Heineken Music Hall, Amsterdam January 26th, 2006
On Thursdaynight January 26th Deep Purple played a sold out show in Amsterdam, The Netherlands. The night was opened by Dutch support-act SQY, a fine party rock'n'roll band with a good sense of humor. They did a 40 minute set before Deep Purple took the stage for a fine night of 2 hours of a good mix of old and new songs. Deep Purple still exist for 40% of ex-Rainbow members with Roger Glover on bass and Don Airey on keyboards. And especially when I got my hands on some free VIP tickets through the company I work for it was a good opportunity to see them back on stage some 25 years after they left Rainbow. Doesn't time fly?
The band had two big screens on the sides of the stage. The show started at 21.00 hour sharp with a excellent short video on the screens showing the bandmembers one by one stepping out of a flightcase and walking to the stage. A very nice and funny way to kick off the show.
They kicked off with an excellent version of "Pictures Of Home". The first thing that took my attention was the great bass sound Roger Glover produced here live. And it was not just an incident, he would prove that through the whole show. Just amazing, I must admit I haven't seen Deep Purple live before since Steve Morse joined the band.
Ofcourse I've seen the DVD's that are around but never noticed Roger in such a way. He always was "just the bassplayer", good musician, part of a tight rhythm section but inconspicuous. But now Roger, in the mean time 60 years old, was walking the stage like a young rock god and playing like one too. And so his sound has become now a larger and more important part for the total sound of the band it seems.
Finally Deep Purple has let loose of the old concept of the Ritchie Blackmore greatest hits legacy setlist. The band have been playing for years mainly the old classic tracks from Ritchie's period in the band. Sometimes some rarely played live, but Ritchie-era tracks from the past which weren't done alive before plus less than a handfull newer songs. Often just one or two. But they finally gone off that idea this new tour. Wise decision which works out excellent.
After "Pictures of Home" a bunch of new songs followed with "Things I Never Said" and the excellent "Wrong Man". Ian Gillan, bared feet, gave often an extended introduction to the songs, some with his humorous way. Others like "Wrong Man" with some serious notes.
In between the songs he was fiddling about with some white papers in between the drums and keyboards stage. Possibly he's still struggling with the lyrics. But he gave a fine job, his voice was good tonight and it looked like he was enjoying the show very much.
After the fine "Ted The Mechanic" from the "Purpendicular" album the band did, what was announced by Ian Gillan as a really happened story, "Living Wreck" (from "Deep Purple In Rock"). This was one of the highlights of the night. Excellent version.
Don Airey hitting the ivory like Jon Lord in his best days and Steve Morse playing the song exactly note for note. After an excellent version of the title track of the new album "Rapture Of The Deep" plus "Before Time Began" we got "Mary Long" from the "Who Do We Think We Are" album. Great song, well played!.
And then after some more Morse-era tracks, it was time for Steve to do his guitarsolo. He's a very good guitarist, but his sound is so different to Ritchie Blackmore. It's so thick and warm. Still he's now more than 10 years in this band and has become an important part of this mark of the band. The Deep Purple that once had Ritchie Blackmore in it's ranks no longer exist. This is a complete different band. They only share the name Deep Purple. And they do a fine job!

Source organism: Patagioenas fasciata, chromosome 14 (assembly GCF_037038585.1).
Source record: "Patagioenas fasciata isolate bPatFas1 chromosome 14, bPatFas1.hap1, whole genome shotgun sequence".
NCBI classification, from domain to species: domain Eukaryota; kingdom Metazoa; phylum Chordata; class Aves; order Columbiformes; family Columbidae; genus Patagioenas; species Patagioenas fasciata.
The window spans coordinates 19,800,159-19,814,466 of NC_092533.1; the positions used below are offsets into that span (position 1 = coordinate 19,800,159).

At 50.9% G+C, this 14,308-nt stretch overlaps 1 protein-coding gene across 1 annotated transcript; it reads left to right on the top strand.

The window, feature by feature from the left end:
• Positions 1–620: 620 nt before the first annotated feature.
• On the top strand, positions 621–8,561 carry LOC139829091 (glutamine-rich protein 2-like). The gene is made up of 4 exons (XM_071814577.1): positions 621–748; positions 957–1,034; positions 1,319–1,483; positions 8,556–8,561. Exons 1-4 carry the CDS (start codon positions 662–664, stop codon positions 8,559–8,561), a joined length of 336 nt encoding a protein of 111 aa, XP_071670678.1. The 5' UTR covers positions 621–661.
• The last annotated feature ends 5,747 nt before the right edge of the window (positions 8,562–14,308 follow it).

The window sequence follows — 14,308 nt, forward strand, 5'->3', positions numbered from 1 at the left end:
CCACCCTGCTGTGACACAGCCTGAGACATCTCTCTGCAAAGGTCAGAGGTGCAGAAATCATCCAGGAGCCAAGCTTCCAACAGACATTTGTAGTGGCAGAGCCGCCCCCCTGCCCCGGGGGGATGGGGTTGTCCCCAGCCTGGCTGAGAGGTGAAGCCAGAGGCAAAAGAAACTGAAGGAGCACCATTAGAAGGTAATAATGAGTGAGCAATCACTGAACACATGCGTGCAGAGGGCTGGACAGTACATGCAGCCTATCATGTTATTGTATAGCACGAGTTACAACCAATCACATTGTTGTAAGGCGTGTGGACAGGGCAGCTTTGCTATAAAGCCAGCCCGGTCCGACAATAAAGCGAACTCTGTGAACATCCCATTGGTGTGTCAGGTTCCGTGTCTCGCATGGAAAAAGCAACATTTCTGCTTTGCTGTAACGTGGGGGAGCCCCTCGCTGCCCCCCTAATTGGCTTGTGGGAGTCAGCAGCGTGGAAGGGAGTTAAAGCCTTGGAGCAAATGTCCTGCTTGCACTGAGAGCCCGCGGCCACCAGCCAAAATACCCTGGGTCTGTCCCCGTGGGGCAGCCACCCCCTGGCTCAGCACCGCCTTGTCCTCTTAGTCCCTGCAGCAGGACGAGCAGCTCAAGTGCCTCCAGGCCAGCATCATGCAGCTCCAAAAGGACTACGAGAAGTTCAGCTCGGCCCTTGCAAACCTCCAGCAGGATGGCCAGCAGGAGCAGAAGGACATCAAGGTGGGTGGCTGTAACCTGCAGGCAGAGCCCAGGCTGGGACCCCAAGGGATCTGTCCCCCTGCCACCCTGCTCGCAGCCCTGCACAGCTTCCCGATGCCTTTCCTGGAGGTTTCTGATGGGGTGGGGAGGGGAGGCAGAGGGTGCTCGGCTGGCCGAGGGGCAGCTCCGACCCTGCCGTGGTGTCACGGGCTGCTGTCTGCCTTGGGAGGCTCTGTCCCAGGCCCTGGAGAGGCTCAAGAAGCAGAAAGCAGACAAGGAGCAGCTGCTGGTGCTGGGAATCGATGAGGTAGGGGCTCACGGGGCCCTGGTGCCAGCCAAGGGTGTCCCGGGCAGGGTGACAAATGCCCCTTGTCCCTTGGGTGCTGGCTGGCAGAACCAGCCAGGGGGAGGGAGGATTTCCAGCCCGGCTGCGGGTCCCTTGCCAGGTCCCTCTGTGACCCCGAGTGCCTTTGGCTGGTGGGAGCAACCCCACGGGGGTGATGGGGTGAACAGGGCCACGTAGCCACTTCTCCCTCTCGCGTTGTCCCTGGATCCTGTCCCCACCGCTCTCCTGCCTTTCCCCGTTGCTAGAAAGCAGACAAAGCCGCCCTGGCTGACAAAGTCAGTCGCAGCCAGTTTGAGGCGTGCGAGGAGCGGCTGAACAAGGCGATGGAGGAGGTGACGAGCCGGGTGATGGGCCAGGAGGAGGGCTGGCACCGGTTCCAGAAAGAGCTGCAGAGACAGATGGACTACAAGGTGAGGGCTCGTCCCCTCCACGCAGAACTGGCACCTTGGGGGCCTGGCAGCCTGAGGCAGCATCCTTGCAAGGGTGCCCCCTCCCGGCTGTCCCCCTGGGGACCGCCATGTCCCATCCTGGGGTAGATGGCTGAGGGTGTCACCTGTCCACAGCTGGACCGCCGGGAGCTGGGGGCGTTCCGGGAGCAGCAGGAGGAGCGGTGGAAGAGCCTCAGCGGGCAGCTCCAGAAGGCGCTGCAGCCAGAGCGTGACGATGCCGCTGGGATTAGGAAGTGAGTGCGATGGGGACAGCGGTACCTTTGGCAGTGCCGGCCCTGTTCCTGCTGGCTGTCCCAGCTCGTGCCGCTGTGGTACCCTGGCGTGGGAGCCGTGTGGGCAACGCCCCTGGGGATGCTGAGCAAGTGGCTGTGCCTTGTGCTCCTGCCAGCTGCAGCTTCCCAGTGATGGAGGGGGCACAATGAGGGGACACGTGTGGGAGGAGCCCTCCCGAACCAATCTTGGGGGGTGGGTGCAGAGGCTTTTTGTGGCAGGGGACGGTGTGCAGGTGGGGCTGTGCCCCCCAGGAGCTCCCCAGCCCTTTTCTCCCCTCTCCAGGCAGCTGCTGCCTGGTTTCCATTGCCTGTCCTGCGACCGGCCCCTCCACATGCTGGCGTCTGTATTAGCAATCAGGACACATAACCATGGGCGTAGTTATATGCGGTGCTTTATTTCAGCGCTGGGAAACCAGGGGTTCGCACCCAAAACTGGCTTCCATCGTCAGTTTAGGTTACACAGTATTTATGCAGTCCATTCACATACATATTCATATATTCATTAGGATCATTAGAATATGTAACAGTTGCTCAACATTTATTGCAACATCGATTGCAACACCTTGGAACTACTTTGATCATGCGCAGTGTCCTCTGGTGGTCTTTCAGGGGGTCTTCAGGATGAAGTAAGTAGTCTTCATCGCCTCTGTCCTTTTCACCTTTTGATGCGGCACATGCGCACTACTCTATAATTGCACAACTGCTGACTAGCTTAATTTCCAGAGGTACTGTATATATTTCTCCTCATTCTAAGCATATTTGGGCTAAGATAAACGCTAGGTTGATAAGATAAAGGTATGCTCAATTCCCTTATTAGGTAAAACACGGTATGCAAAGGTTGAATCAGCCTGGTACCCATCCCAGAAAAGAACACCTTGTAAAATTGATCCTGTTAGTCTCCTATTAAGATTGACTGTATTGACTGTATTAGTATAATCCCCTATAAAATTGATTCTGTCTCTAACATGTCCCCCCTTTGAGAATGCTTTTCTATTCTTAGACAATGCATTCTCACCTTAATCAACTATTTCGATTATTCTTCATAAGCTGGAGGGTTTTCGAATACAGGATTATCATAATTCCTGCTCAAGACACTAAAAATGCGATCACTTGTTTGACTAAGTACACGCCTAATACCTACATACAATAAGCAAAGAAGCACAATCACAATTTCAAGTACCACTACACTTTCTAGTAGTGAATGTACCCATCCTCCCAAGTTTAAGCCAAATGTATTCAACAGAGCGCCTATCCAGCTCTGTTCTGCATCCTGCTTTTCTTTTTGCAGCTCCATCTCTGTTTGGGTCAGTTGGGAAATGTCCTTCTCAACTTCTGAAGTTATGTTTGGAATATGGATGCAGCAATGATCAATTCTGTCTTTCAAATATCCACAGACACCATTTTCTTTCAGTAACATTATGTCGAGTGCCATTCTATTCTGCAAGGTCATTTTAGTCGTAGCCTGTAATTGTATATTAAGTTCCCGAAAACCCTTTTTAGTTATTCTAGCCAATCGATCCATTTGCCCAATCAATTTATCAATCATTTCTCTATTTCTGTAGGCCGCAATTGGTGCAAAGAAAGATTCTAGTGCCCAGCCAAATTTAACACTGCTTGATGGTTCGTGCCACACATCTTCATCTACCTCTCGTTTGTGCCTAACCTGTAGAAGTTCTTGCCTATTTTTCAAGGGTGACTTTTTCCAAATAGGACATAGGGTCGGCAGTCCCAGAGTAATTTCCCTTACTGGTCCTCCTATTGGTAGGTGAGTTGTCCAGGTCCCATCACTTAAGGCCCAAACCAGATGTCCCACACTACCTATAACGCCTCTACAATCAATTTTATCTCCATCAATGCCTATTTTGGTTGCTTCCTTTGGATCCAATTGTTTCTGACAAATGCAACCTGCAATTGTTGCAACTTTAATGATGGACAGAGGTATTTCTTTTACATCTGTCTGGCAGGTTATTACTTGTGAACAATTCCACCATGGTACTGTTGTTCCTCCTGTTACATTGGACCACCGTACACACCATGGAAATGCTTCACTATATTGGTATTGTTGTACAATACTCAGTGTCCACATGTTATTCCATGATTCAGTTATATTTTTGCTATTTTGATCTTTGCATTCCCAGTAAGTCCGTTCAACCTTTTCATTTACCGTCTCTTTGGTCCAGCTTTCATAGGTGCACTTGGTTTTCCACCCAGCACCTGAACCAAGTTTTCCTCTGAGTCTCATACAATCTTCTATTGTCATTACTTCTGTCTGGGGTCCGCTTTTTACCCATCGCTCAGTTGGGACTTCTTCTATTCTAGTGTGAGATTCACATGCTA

Time for some more nostalgic songs. First up was "Lazy", followed by Don Airey's spotlight moment. Time for his keyboards solo. We got the Star Wars routine and a piano solo which included "Tulips from Amsterdam". Ian Paice was standing on the side of the stage pretending to play the turn organ during "Tulips". Funny move! Don's solo went over into "Perfect Strangers". I had the idea the first part of the song didn't went fluently, it sounded a bit distorted at times but that was gone after the solo.
After some more of stuff of the new CD it was time to party with some classics like "Space Truckin'", "Highway Star" and "Smoke On The Water" which ended the set.
Deep Purple returned on stage for a song from the days that only Ian Paice was part of the band that tonight was present, "Hush". Little Ian got time to do his drums solo. And then Roger started "Black Night" with his thundering bass. A very heavy intro to the last song of the night. Long version too, it ended a great night.
Deep Purple gave a very good show tonight, they had an amazing lightshow and played a good choice of a combination of new songs plus old classics. Ian Gillan in fine form, Don Airey playing excellent, Roger Glover and Ian Paice being a very tight rhythm section and Steve Morse smiling his way through the night fitting very good in this band. After they thanked the audienced the screens showed a video how they went and got back into the flightcase. A roadie closed the flightcase and wheeled it away.
So all in all a fine concert, the new stuffs sounds good and fresh. It's material that fits this line-up with Steve Morse on guitar. And the old classics were played very well. Yes, you miss an angry, moody six string axeman. These days you'll five smiling veterans on stage. There should be a devil on stage amongst them which makes it all totally different, more exciting. Then again, the devil from the old days is now entering the stages as an also smiling minstrel. Ritchie seems to be fully satisfied with what he's doing these days and so are his ex-Deep Purple mates without him. So Purple-wise this is the best of two worlds we get in this century.